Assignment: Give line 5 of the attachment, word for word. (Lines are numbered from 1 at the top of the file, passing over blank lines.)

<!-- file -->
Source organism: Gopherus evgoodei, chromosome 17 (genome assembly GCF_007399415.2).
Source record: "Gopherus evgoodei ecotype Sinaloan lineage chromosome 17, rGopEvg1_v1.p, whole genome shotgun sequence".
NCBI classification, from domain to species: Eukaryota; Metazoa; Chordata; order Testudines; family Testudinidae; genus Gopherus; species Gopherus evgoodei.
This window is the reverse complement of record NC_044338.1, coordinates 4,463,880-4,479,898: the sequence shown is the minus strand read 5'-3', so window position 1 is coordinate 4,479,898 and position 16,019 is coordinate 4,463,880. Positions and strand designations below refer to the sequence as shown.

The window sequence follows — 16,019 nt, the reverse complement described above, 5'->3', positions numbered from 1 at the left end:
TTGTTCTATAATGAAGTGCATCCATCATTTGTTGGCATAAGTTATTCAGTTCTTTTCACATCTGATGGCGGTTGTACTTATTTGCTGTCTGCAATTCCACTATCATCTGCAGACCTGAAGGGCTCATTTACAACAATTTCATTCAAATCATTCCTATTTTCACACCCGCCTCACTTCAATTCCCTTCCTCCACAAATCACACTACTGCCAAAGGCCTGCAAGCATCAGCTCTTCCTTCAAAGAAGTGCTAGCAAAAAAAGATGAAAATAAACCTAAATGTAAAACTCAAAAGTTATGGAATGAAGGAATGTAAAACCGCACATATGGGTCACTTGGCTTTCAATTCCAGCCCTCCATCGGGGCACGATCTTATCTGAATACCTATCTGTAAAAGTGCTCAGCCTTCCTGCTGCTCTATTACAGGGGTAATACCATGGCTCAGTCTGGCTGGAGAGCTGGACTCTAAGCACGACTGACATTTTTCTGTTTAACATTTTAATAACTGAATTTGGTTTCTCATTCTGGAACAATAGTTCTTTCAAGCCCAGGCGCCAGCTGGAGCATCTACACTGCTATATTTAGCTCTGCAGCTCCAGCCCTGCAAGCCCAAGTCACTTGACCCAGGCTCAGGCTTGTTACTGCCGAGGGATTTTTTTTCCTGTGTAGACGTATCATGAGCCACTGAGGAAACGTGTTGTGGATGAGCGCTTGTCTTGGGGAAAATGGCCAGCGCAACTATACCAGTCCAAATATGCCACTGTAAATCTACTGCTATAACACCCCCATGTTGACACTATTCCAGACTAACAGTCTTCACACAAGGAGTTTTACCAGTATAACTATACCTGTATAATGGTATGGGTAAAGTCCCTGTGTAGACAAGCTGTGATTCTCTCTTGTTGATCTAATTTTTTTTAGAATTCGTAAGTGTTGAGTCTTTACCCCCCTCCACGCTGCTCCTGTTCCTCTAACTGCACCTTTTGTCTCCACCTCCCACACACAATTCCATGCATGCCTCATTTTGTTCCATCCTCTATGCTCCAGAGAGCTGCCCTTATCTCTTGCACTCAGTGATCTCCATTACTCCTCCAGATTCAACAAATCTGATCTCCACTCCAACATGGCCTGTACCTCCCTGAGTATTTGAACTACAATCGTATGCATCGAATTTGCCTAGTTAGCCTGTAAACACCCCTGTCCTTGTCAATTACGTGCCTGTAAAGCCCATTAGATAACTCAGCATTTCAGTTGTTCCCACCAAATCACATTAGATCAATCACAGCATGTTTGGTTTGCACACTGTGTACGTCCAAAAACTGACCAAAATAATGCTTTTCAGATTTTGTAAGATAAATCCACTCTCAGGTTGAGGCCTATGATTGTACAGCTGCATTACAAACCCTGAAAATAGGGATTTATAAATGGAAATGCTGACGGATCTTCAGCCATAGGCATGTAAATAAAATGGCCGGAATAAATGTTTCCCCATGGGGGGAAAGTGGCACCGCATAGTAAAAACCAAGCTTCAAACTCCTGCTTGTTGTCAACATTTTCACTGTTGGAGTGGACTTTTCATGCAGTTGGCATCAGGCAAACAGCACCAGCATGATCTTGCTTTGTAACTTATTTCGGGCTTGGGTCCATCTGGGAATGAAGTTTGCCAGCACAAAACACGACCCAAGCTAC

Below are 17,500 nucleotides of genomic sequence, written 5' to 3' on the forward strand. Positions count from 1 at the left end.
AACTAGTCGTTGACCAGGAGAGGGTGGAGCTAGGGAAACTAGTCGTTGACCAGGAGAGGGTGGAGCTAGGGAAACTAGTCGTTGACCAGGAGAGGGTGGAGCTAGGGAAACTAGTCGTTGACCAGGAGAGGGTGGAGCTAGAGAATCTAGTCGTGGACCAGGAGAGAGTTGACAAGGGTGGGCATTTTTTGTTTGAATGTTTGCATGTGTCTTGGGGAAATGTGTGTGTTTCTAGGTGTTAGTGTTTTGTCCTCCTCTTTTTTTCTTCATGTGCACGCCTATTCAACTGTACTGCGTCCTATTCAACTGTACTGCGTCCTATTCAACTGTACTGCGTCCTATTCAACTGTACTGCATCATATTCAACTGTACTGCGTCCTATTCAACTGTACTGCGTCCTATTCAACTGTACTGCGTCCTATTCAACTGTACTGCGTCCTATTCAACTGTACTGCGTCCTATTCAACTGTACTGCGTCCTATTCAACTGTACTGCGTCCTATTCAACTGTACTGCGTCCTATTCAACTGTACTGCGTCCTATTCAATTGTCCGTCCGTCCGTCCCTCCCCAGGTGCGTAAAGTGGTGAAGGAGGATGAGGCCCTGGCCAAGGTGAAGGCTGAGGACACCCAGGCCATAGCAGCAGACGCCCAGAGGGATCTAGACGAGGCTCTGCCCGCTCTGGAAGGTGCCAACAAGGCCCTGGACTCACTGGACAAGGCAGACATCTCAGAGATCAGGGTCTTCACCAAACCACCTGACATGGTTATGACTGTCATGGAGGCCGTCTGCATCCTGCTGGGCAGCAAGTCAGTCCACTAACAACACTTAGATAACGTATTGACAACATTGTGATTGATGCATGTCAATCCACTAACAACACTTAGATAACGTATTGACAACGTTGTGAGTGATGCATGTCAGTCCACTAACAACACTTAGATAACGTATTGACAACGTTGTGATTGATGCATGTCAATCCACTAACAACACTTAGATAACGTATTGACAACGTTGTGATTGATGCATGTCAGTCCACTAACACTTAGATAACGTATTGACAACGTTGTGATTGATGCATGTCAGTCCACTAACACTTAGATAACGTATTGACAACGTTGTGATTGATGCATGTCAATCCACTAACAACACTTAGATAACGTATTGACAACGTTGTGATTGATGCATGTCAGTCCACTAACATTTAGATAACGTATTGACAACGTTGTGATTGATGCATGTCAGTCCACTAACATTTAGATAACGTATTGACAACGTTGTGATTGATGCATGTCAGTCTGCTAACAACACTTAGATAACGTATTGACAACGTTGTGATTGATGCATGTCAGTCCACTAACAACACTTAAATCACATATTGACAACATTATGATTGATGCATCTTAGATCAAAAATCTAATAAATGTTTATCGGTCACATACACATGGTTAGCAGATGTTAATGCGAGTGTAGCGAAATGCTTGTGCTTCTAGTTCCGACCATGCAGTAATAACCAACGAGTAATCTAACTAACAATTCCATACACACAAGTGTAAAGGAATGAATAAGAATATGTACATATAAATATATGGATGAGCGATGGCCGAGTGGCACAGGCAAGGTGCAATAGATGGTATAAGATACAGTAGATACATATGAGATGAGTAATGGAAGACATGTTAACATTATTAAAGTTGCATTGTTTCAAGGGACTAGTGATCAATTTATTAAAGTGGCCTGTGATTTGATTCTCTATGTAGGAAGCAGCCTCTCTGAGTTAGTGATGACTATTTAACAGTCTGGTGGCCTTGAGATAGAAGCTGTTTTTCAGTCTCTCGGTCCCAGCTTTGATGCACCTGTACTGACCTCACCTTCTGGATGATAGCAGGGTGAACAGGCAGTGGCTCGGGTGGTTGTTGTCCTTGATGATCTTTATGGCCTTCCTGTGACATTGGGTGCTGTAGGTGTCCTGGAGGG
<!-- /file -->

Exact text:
The window sequence follows — 16,019 nt, the reverse complement described above, 5'->3', positions numbered from 1 at the left end: